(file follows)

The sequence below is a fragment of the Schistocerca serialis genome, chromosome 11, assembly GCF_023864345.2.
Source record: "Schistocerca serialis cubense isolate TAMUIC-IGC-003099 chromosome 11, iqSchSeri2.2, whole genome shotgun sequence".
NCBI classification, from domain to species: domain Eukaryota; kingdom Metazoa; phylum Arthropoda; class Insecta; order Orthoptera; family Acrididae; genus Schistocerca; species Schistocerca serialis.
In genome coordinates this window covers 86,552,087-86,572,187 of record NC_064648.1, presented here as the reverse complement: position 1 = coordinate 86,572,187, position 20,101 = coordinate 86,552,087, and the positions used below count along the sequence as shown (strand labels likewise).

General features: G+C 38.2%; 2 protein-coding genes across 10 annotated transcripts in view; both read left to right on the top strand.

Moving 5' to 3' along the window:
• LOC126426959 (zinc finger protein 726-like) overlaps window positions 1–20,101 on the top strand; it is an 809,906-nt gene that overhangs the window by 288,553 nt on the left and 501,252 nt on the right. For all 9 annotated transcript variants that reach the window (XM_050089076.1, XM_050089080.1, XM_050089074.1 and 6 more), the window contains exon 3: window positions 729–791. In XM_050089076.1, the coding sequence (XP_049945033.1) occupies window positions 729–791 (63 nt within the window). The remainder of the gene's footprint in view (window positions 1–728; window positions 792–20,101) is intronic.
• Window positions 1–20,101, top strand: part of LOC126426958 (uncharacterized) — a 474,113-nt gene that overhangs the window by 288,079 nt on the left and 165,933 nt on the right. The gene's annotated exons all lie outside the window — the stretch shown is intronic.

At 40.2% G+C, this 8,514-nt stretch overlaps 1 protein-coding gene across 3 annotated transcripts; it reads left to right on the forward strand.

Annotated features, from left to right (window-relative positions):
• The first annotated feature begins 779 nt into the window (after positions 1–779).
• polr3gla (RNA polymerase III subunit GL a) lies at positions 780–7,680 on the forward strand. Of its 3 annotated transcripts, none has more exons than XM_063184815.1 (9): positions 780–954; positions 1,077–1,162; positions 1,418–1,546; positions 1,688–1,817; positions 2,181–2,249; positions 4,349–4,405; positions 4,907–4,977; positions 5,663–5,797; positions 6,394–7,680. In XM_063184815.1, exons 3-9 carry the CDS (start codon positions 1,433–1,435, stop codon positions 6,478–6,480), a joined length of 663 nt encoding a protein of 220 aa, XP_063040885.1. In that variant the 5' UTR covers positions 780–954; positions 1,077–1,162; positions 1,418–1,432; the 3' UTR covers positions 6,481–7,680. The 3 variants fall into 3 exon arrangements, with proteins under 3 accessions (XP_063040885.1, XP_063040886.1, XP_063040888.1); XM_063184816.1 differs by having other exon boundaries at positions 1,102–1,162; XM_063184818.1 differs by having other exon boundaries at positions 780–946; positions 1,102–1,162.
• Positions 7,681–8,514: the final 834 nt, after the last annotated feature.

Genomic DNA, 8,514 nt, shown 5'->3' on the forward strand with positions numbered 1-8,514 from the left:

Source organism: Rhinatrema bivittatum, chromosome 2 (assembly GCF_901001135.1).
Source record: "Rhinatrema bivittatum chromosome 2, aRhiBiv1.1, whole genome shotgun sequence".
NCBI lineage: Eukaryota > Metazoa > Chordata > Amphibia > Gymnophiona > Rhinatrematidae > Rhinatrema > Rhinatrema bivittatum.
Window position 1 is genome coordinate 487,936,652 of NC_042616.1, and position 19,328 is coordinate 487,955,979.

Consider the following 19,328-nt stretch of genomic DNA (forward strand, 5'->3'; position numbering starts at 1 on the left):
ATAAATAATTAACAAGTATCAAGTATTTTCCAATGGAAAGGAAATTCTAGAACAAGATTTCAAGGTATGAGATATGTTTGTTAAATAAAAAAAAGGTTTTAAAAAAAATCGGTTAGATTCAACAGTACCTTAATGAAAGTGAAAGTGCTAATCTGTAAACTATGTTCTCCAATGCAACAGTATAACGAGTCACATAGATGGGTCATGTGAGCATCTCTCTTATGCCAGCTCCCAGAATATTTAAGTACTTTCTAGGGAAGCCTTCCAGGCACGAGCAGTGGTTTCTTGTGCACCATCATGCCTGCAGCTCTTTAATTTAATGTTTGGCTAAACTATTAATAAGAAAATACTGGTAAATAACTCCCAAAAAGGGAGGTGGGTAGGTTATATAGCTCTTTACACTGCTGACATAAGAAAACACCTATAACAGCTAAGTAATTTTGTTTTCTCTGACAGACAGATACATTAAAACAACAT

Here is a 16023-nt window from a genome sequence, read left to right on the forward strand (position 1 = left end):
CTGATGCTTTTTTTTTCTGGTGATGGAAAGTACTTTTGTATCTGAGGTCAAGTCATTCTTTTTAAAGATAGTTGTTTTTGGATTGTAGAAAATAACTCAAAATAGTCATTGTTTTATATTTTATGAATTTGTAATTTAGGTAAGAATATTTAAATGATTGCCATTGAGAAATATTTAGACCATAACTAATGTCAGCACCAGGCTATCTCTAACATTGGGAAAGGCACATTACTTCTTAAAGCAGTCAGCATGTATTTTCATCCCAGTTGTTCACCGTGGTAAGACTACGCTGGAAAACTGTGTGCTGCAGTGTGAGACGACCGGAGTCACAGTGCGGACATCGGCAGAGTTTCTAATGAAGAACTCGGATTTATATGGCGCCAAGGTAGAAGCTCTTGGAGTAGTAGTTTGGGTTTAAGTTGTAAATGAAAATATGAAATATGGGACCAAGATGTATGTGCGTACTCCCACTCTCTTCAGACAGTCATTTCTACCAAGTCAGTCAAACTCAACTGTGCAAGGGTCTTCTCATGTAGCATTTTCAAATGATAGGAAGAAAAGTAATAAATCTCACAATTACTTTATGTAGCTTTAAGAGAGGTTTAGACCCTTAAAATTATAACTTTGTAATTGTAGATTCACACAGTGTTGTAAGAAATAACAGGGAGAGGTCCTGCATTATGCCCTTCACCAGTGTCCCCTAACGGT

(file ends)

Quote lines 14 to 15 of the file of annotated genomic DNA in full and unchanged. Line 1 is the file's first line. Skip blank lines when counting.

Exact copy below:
Genomic DNA, 8,514 nt, shown 5'->3' on the forward strand with positions numbered 1-8,514 from the left:

Source organism: Rhinatrema bivittatum, chromosome 2 (assembly GCF_901001135.1).